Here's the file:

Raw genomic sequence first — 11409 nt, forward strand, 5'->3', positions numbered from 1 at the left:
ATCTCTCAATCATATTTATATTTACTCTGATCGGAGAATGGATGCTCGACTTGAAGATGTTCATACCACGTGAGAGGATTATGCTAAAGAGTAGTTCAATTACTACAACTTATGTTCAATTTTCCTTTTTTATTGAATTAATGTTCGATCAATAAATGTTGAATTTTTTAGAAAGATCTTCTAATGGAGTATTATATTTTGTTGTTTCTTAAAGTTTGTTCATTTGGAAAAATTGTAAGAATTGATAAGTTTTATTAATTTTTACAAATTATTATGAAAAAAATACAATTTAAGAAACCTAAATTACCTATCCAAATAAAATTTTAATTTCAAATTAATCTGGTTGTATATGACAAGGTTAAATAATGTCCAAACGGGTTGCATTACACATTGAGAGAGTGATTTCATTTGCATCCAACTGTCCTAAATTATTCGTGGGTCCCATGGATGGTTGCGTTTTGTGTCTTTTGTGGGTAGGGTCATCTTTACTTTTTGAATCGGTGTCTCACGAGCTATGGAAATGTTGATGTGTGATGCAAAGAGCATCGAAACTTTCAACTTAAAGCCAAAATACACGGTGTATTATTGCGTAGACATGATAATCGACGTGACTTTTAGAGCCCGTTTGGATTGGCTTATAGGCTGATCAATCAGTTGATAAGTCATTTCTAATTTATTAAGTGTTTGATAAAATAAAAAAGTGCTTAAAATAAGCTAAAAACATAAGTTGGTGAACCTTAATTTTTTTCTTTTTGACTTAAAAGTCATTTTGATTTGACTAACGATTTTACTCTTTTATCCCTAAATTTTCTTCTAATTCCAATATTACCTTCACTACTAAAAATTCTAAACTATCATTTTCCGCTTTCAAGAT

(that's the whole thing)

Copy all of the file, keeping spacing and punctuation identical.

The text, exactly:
Raw genomic sequence first — 11409 nt, forward strand, 5'->3', positions numbered from 1 at the left:
ATCTCTCAATCATATTTATATTTACTCTGATCGGAGAATGGATGCTCGACTTGAAGATGTTCATACCACGTGAGAGGATTATGCTAAAGAGTAGTTCAATTACTACAACTTATGTTCAATTTTCCTTTTTTATTGAATTAATGTTCGATCAATAAATGTTGAATTTTTTAGAAAGATCTTCTAATGGAGTATTATATTTTGTTGTTTCTTAAAGTTTGTTCATTTGGAAAAATTGTAAGAATTGATAAGTTTTATTAATTTTTACAAATTATTATGAAAAAAATACAATTTAAGAAACCTAAATTACCTATCCAAATAAAATTTTAATTTCAAATTAATCTGGTTGTATATGACAAGGTTAAATAATGTCCAAACGGGTTGCATTACACATTGAGAGAGTGATTTCATTTGCATCCAACTGTCCTAAATTATTCGTGGGTCCCATGGATGGTTGCGTTTTGTGTCTTTTGTGGGTAGGGTCATCTTTACTTTTTGAATCGGTGTCTCACGAGCTATGGAAATGTTGATGTGTGATGCAAAGAGCATCGAAACTTTCAACTTAAAGCCAAAATACACGGTGTATTATTGCGTAGACATGATAATCGACGTGACTTTTAGAGCCCGTTTGGATTGGCTTATAGGCTGATCAATCAGTTGATAAGTCATTTCTAATTTATTAAGTGTTTGATAAAATAAAAAAGTGCTTAAAATAAGCTAAAAACATAAGTTGGTGAACCTTAATTTTTTTCTTTTTGACTTAAAAGTCATTTTGATTTGACTAACGATTTTACTCTTTTATCCCTAAATTTTCTTCTAATTCCAATATTACCTTCACTACTAAAAATTCTAAACTATCATTTTCCGCTTTCAAGAT